Tantric sex in schools? Well, beats PE, that’s for sure. But now, not only does Jerry not watch porn – (never, not even Justin Bieber’s nude leaks, for crying out loud!) – but he doesn’t even masturbate. No, never. Now that’s a hard one… (so to speak.) He explains: “What a load of people don’t know is, you can have the most incredible orgasm all on your own, without ever putting your hand on your penis. Masturbating tantrically is extremely powerful.”

But in an age where people are too busy to even pick up the phone and order their own takeaway – thanks Hungry House! – can we reasonably expect people to take the time to bring themselves to orgasm with just the power of their mind?

Jerry assures us: “It’s worth it. OK, so what you do is start with something that can be quite tough at first: you have to give yourself an erection without thinking of something sexual.”

Does the men’s rugby team count? Apparently not, as Jerry continues: “Perhaps think about a partner, or someone you know would like to be with, and imagine yourself getting to that state – then squeeze the muscles that are just between your anus and testicles, squeeze them for ten seconds, then release for ten seconds… squeeze again, release again. Eventually you’ll start getting an erection, and the more excited you get, eventually you will come to the point where orgasm happens.”

Blimey. Who needs porn when even the tantric guide is this steamy? “I’ve taught this to a lot of people,” Jerry says, unfazed. “Close your eyes, take long deep breaths, and settle into a space, and combine it with meditating if you can. You can light candles or incense, really relax and enjoy stimulating yourself. And it doesn’t have to be done alone, either.”

Phew. We were beginning to worry that all this tantric malarkey might be so enjoyable it might make the idea of partners redundant… “Another way, which is really cool, is to do this with a partner, sit opposite each other, breathing together, getting into a rhythm and building it up,” he shares. “Tense those muscles, and let them go, continue that process thinking of only each other, not physically touching each other, and then experience it together. The more you practise it, the closer you’ll come to reaching orgasm at exactly same time. It’s a mind-blowing experience – you connect on such a deeper level.”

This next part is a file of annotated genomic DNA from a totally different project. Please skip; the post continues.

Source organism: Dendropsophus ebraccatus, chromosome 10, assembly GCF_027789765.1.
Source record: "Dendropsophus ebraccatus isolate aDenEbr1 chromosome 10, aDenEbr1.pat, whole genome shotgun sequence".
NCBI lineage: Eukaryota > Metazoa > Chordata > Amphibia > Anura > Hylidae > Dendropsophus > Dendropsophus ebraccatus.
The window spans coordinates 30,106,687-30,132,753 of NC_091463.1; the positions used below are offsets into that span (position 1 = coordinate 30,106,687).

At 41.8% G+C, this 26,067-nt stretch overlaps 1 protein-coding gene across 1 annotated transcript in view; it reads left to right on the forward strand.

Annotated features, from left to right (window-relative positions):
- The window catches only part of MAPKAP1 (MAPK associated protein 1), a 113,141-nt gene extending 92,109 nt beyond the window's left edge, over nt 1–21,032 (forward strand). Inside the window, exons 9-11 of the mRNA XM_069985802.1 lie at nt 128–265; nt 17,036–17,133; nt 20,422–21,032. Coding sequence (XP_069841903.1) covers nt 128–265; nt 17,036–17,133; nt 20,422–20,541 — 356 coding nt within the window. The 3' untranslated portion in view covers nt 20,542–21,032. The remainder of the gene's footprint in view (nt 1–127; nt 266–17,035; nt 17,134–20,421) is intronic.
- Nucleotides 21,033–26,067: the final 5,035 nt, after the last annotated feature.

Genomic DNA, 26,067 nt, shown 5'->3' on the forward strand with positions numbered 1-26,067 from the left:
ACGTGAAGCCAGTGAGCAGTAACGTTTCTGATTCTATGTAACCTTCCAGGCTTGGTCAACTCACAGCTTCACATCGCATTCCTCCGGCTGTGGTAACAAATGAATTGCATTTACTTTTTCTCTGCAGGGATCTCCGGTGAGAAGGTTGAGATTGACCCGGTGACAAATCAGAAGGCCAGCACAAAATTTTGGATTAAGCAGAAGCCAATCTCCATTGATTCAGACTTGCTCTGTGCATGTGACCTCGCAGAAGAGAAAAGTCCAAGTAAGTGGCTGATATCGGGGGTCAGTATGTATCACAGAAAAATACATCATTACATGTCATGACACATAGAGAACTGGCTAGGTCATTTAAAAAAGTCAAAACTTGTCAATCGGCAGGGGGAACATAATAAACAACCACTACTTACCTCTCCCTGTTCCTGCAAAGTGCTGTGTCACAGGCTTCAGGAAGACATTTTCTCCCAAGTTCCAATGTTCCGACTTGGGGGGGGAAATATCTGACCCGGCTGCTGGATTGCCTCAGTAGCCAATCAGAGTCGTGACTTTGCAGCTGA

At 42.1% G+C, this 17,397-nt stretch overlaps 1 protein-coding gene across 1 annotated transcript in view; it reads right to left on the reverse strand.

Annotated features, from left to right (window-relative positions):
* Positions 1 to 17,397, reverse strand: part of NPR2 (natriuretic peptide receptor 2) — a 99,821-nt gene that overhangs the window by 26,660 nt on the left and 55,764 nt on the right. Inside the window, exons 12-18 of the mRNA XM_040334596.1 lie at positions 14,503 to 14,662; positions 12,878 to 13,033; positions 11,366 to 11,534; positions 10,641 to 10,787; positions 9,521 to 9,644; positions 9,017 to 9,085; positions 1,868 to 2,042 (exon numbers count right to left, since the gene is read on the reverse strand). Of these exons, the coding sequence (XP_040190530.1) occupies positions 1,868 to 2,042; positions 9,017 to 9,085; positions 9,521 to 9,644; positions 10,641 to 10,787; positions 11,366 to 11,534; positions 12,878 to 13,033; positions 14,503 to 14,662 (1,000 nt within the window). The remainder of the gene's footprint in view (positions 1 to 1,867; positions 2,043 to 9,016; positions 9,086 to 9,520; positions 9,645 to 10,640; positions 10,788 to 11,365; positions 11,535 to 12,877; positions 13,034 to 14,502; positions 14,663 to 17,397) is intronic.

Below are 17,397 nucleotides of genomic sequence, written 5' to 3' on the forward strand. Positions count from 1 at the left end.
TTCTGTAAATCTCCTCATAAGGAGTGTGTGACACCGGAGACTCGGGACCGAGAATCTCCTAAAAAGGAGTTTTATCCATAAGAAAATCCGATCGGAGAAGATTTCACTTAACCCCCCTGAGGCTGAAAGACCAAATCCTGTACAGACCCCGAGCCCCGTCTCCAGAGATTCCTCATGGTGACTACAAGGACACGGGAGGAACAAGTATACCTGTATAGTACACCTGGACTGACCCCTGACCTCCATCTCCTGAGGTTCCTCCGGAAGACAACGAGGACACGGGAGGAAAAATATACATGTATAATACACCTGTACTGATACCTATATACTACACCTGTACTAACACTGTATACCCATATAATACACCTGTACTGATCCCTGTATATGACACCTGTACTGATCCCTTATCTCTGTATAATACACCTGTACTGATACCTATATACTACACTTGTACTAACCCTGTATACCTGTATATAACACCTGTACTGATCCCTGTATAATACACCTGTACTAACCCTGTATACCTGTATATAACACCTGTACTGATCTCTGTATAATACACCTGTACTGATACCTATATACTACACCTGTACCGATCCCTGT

This may be all very well and good for those who have enough time in the day for hour long sessions of mental self-pleasure. But how does it help with our actual sex lives?

Jerry promises: “Once you’ve learnt to harness and keep that energy inside of you, you’ll never go back to normal orgasms again. It’s like having a big carrot being dangled in front you, then nothing’s there – an anti-climax. It can last for at least 30 seconds, sometimes a minute and a half if you’re doing it and holding it… your whole body vibrates and vibrates. Compared to a ten second shot, which is wasted time, it’s just amazing. This will follow into your regular sex life, and this kind of orgasm will become your norm.”

He adds: “The beautiful thing this is, if you’re on the right frequency, you’ll meet the right person who will also be open to learning all about it.”

It’s certainly a tempting prospect. Jerry admits he’s not only more sexually satisfied now than he was when he was porn obsessed – spending thousands paying for sex and drugs – but he’s also generally happier in himself.

That doesn’t mean the journey is easy though. “I remember when I first found out, to start with – to masturbate while staying in your body and mind took a lot of practice,” he admits. “And I was practising a few times a day and would get it wrong; I was doing it two or three times a day, then once a day, then whenever I felt like it really. But I would suggest not having sex while you’re mastering this technique, then when you do, you can start experimenting, perhaps tantrically with a partner, or friend, in an open relationship, there are lots of options, and it can be really exciting.”